On 29th September, Mick and I headed out to what was then Natal Fly-Fishers Club water: Silverdale on the Mooi River.
We parked at the bridge, where we tackled up, and headed upstream on the South bank, crossing the river here and there. We started in a few hundred yards up the valley. Mick was just below me, on a large flat pool. I crossed the river and moved ahead to a set of rapids above.
It was a warm spring day. The veld was still brown from winter, but with the green shoots of spring coming through everywhere. The Italian ryegrass pastures were a verdant green, and the irrigation sprinklers were misting in a strong North wind that was roaring above us, catching the tops of the gum trees near where we parked, and making them hiss and rustle in a way that signals difficult casting. But down there in the river valley we were somehow sheltered, and although the water was brushed by gusts that rippled the surface and drove flotsam across the water, casting was not in fact difficult.
Within minutes of us starting out , Mick hollered. He was into a good fish.
In the next half hour, every time I turned around, I saw Mick, either with a bent rod, or on his haunches down at the waters edge landing another fish from the very same spot.
It was a remarkable day.
I landed 6 fish myself, and according to my logbook, lost 16, due to a hook with a bad point. You would have thought I would have checked the point! That was back in the day, when we were using a bad batch of hooks. They seemed to be made of a material containing a lot of lead, because you could bend them any way you liked.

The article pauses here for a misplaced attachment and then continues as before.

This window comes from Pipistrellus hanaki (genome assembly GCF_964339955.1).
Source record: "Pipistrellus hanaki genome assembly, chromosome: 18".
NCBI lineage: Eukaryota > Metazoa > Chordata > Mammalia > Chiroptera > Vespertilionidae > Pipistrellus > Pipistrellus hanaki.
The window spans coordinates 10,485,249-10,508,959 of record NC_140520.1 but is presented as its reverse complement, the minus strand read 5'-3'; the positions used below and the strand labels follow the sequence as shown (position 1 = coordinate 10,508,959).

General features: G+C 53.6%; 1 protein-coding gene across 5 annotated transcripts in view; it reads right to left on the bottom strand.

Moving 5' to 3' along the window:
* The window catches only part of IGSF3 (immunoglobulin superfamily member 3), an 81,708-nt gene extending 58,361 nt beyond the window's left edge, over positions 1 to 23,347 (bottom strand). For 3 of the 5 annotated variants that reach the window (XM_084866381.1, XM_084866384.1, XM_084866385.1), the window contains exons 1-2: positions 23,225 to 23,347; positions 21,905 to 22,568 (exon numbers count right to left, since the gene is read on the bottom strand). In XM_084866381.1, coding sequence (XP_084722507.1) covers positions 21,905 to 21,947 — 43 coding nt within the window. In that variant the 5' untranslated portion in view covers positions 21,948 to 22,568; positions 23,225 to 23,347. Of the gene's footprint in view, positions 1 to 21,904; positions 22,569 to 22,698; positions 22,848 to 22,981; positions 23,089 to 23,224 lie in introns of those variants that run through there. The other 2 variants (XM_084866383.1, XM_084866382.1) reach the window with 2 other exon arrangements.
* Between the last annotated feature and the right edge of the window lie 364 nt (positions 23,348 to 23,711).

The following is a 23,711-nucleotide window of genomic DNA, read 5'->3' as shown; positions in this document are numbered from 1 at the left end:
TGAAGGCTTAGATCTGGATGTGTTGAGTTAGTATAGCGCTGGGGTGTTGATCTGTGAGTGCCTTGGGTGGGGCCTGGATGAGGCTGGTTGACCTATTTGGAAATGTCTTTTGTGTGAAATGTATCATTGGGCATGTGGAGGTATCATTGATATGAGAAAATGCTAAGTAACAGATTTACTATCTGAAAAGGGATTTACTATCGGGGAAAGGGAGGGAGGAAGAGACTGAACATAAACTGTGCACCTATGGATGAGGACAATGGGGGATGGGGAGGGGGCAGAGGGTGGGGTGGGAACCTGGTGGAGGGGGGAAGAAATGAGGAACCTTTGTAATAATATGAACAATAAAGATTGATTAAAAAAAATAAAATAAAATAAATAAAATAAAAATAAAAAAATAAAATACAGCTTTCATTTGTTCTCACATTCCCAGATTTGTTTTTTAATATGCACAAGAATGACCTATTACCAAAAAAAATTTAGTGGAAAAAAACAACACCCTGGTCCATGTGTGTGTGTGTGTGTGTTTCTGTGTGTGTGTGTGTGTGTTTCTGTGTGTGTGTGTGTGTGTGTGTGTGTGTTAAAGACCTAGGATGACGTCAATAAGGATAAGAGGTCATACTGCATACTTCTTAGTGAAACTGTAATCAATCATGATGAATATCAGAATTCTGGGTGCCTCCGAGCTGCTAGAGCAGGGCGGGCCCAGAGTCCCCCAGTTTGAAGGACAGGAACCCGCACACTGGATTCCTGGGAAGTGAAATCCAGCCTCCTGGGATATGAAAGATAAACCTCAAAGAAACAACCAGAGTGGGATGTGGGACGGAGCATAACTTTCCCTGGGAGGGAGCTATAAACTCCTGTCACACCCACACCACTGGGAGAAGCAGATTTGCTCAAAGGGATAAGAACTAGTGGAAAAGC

Back then we were doing a few things differently. For one we were keeping more fish (I kept four of the six I got that day, and I think Mick kept all of his). We were also using flies a lot larger than I would now…..up to a #6 on the river, together with 3X tippet. The “Black Woolly Worm” was very much in evidence back then too.
But we caught plenty of fish that day, so one could conclude that our refinements in tackle, fly size and the like, could have a lot more to do with our own needs than those of the fish. Or you could argue that we would have caught twice as many fish with our two weights and size 20 flies. I suspect the former idea would be a closer match to reality. Either way, we had fun.
What I do clearly recall, is that at the day’s end, I was fishing the corner pool just above where we parked. I put the fly in under a layer of surface scum that had accumulated there under the gum trees from the morning’s berg wind (which had died down by then). A very strong fish grabbed it, and took me to the cleaners. I never even got to see the fish. It just hurtled off in a dog’s leg pattern until the resistance of the arcing line in the water snapped the 3X tippet like cotton. I don’t forget fish like that easily.
It was 1988. I was a Varsity student, and my fishing companion that day was Mick Huntley.